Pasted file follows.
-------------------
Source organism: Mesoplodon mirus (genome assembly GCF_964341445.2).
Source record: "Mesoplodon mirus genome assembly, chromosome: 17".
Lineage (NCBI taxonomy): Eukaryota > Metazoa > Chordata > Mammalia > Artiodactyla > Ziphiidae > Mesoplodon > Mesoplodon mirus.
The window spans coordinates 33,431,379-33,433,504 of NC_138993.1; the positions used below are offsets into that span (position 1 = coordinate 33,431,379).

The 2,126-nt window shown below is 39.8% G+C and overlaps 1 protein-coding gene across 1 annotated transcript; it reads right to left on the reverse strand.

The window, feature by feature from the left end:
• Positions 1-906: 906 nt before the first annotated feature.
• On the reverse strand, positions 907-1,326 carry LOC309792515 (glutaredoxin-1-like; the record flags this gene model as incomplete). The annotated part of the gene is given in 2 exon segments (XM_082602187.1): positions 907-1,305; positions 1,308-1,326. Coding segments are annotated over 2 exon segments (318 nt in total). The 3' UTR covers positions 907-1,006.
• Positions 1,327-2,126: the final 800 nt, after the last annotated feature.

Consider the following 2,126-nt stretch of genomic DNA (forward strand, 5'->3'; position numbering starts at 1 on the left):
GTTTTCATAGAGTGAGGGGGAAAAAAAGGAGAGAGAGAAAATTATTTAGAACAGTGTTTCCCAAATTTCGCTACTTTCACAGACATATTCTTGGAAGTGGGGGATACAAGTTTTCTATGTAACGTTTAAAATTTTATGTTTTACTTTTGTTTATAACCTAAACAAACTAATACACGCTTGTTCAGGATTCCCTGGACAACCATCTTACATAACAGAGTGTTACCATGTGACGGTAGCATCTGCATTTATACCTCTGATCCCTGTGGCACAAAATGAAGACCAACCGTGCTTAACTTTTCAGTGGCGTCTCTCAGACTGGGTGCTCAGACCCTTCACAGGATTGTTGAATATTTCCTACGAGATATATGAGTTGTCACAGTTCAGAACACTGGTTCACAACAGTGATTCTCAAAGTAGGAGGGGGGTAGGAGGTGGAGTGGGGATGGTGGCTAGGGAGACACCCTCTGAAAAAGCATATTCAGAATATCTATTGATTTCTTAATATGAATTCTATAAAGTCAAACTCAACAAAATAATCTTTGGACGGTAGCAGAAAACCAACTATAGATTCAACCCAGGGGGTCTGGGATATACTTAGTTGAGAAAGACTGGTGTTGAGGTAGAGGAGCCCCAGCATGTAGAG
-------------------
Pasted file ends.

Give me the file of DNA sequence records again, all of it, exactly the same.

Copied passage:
Source organism: Mesoplodon mirus (genome assembly GCF_964341445.2).
Source record: "Mesoplodon mirus genome assembly, chromosome: 17".
Lineage (NCBI taxonomy): Eukaryota > Metazoa > Chordata > Mammalia > Artiodactyla > Ziphiidae > Mesoplodon > Mesoplodon mirus.
The window spans coordinates 33,431,379-33,433,504 of NC_138993.1; the positions used below are offsets into that span (position 1 = coordinate 33,431,379).

The 2,126-nt window shown below is 39.8% G+C and overlaps 1 protein-coding gene across 1 annotated transcript; it reads right to left on the reverse strand.

The window, feature by feature from the left end:
• Positions 1-906: 906 nt before the first annotated feature.
• On the reverse strand, positions 907-1,326 carry LOC309792515 (glutaredoxin-1-like; the record flags this gene model as incomplete). The annotated part of the gene is given in 2 exon segments (XM_082602187.1): positions 907-1,305; positions 1,308-1,326. Coding segments are annotated over 2 exon segments (318 nt in total). The 3' UTR covers positions 907-1,006.
• Positions 1,327-2,126: the final 800 nt, after the last annotated feature.

Consider the following 2,126-nt stretch of genomic DNA (forward strand, 5'->3'; position numbering starts at 1 on the left):
GTTTTCATAGAGTGAGGGGGAAAAAAAGGAGAGAGAGAAAATTATTTAGAACAGTGTTTCCCAAATTTCGCTACTTTCACAGACATATTCTTGGAAGTGGGGGATACAAGTTTTCTATGTAACGTTTAAAATTTTATGTTTTACTTTTGTTTATAACCTAAACAAACTAATACACGCTTGTTCAGGATTCCCTGGACAACCATCTTACATAACAGAGTGTTACCATGTGACGGTAGCATCTGCATTTATACCTCTGATCCCTGTGGCACAAAATGAAGACCAACCGTGCTTAACTTTTCAGTGGCGTCTCTCAGACTGGGTGCTCAGACCCTTCACAGGATTGTTGAATATTTCCTACGAGATATATGAGTTGTCACAGTTCAGAACACTGGTTCACAACAGTGATTCTCAAAGTAGGAGGGGGGTAGGAGGTGGAGTGGGGATGGTGGCTAGGGAGACACCCTCTGAAAAAGCATATTCAGAATATCTATTGATTTCTTAATATGAATTCTATAAAGTCAAACTCAACAAAATAATCTTTGGACGGTAGCAGAAAACCAACTATAGATTCAACCCAGGGGGTCTGGGATATACTTAGTTGAGAAAGACTGGTGTTGAGGTAGAGGAGCCCCAGCATGTAGAG